With the prospect of outer space becoming a regular, integral part of our civilization’s future, you can be sure there’s no way the Defense Advanced Research Projects Agency (DARPA) is going to be left behind. The agency, responsible for some of the strangest technological ideas and works of the modern era, is placing an active, renewed emphasis on its space projects going forward
“The questions we ask ourselves at DARPA about the space domain,” DARPA Director Arati Prabhakar said at the 4th annual Defense One Summit last week, “is what would it take to make the space domain robust for everything that we need militarily and for intelligence, and what would it take to make space a real-time operational domain, which it’s not at all today.”
Donald Trump and Mike Pence have mentioned wanting to boost American military assets in space, so this push by DARPA may be an anticipatory move to adapt to that vision.
The agency recently expounded on on three main projects that will take up the focus of its space-related plans.
Experimental Spaceplane XS-1
DARPA is beginning the second phase of this program, whose goal is essentially to make space access faster and cheaper.
“It’s a reusable first stage that’s designed to be able to put 3,000 or 5,000 pounds into low earth orbit…at a very low cost point — a few million dollars,” Prabhakar said at the summit. The goal by the end of the program is to fly that spacecraft 10 times in 10 days — “something that’s inconceivable with any of the spacecraft we have today.”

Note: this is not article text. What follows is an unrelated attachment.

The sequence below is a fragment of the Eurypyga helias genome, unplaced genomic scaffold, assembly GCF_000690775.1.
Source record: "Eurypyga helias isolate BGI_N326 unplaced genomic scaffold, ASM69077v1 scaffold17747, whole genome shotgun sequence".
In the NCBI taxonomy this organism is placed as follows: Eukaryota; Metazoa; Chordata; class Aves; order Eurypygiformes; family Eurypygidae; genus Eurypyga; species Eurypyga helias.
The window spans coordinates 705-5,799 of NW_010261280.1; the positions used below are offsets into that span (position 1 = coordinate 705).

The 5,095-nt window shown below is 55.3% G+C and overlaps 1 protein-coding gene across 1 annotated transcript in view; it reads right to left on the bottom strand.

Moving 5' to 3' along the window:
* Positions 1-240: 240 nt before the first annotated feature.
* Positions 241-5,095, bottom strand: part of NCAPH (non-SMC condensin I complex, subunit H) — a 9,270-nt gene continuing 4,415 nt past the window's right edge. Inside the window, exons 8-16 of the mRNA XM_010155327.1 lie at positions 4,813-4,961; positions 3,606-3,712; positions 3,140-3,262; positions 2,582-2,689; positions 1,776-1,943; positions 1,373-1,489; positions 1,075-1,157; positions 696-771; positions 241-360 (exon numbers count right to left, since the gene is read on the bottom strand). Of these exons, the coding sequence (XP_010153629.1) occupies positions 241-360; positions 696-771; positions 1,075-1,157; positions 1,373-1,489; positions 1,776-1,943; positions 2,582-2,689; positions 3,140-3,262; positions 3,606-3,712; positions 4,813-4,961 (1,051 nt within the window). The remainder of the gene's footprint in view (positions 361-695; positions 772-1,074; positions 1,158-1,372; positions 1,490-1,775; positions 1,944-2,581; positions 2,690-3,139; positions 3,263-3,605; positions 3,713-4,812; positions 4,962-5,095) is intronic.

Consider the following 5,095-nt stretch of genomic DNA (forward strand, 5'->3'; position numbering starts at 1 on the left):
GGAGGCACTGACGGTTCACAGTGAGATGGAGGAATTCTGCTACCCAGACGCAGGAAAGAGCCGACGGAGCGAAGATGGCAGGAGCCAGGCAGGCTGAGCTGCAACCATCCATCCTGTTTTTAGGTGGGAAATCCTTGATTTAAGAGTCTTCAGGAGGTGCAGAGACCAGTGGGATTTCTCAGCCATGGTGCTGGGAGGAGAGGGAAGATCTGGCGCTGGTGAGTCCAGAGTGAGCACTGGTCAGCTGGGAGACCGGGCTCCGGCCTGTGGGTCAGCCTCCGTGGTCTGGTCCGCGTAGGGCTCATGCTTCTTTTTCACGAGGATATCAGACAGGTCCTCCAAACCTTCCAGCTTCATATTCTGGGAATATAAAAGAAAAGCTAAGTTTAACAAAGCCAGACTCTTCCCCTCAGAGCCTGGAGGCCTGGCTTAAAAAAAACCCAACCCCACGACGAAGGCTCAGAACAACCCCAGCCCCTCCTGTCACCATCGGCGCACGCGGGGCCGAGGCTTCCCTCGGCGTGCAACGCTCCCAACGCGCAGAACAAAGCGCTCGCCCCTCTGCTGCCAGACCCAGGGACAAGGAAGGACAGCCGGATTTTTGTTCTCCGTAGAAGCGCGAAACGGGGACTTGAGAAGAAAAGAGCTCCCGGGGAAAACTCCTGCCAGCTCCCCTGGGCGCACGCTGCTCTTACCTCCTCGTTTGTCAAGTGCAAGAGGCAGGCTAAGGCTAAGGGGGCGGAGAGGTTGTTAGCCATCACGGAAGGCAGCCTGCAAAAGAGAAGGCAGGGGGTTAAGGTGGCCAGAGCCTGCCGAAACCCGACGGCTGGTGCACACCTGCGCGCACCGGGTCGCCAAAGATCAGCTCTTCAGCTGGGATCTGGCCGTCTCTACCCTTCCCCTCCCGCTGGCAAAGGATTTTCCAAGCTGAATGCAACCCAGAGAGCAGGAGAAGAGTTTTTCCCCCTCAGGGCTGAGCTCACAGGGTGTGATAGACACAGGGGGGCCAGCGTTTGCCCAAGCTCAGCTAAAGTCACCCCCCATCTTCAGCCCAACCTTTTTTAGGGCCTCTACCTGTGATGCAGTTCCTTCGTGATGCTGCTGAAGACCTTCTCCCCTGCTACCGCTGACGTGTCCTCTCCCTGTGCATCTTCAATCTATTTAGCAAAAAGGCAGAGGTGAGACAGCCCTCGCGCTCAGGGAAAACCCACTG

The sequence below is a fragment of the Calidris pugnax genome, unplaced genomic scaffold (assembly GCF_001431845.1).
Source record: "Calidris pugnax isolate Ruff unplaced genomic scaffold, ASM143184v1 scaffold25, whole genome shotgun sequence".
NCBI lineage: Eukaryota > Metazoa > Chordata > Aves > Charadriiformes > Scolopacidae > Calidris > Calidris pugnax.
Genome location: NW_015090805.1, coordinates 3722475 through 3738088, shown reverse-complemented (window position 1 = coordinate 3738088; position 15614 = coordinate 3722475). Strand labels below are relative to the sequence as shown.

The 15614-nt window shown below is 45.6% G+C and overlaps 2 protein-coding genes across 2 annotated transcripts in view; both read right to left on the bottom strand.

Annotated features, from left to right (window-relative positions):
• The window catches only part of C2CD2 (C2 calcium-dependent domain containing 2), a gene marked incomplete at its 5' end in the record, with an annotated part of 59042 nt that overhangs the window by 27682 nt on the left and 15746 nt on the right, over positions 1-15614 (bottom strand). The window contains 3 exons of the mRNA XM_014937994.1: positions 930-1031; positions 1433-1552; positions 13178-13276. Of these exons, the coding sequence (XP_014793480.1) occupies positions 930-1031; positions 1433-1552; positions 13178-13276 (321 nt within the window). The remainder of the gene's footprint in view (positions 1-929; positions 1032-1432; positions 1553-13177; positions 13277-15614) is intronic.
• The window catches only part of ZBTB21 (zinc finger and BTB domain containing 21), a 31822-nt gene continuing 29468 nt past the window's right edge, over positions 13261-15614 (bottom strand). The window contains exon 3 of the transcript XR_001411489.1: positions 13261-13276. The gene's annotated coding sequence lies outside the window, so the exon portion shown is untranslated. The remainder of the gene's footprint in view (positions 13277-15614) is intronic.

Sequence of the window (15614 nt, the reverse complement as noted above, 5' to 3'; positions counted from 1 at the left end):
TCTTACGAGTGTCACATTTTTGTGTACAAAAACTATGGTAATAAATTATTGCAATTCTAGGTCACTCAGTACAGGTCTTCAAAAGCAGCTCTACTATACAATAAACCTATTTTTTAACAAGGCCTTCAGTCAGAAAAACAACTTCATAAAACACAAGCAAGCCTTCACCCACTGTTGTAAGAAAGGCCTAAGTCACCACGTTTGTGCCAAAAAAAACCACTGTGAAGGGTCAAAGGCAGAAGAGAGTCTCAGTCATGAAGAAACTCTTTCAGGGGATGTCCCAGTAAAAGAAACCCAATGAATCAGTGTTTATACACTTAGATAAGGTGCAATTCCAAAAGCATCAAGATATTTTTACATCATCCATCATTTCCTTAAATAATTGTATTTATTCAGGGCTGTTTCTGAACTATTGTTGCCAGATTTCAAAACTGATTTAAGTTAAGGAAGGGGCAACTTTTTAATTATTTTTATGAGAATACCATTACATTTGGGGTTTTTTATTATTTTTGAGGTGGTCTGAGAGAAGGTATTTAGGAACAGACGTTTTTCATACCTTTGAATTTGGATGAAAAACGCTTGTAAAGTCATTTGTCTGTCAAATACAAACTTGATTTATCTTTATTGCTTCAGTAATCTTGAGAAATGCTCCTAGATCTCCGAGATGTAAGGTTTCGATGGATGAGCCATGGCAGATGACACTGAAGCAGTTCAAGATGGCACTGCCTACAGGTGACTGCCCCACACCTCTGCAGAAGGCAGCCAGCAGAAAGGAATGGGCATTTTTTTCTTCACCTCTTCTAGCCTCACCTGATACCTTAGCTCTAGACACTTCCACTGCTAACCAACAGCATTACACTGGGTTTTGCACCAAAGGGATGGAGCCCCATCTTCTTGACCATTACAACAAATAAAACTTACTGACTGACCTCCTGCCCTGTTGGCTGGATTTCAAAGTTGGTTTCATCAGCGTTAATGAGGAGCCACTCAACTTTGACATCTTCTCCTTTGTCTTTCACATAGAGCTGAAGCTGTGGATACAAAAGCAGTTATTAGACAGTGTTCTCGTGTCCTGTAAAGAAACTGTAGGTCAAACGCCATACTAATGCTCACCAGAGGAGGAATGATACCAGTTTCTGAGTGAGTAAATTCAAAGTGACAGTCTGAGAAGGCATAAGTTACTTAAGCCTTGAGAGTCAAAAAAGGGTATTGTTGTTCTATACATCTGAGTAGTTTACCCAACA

XS-1 has four primary directives: to fly 10 times in a 10-day period; to achieve a high enough velocity to implement a small, expendable upper stage; to demonstrate responsiveness via launch of a payload between 900 and 1,500 lbs; and to do all this for around the (reasonably low) price of $5 million per flight.
GEO stands for geosynchronous Earth orbit, the satellite-friendly region around 22,000 feet above the planet’s surface, and the robotics program DARPA is referring to could help previously isolated satellites with their maintenance needs once they’re up there. Radiation inherent to the environment — an ongoing problem for a number of space projects — makes the idea of sending in robots over humans a promising one.
The ability to safely and cooperatively service satellites in GEO would vastly expand public and private opportunities in space. It could enable entirely new spacecraft designs and operations, including on-orbit assembly and maintenance, which could dramatically lower construction and deployment costs while extending satellite utility, resilience and reliability,” said RSGS program manager Gordon Roesler in a DARPA statement. “Commercial and government space operators have sought this capability for decades. By investing together, we can achieve a capability that would be extremely challenging to do individually.”
To facilitate those GEO robotics services at a low cost, DARPA has introduced the Phoenix program, which has already completed its first phase and focuses on two primary areas of research: satlets, which are small, independent low-cost modules capable of combining to aggregate data; and a Payload Orbital Delivery system (POD), which would deliver various technical elements to the satellites that need them.
DARPA says the Phase 1 trials were promising enough to contract eight companies for Phase 2, so we’ll likely be hearing more about this in the near future.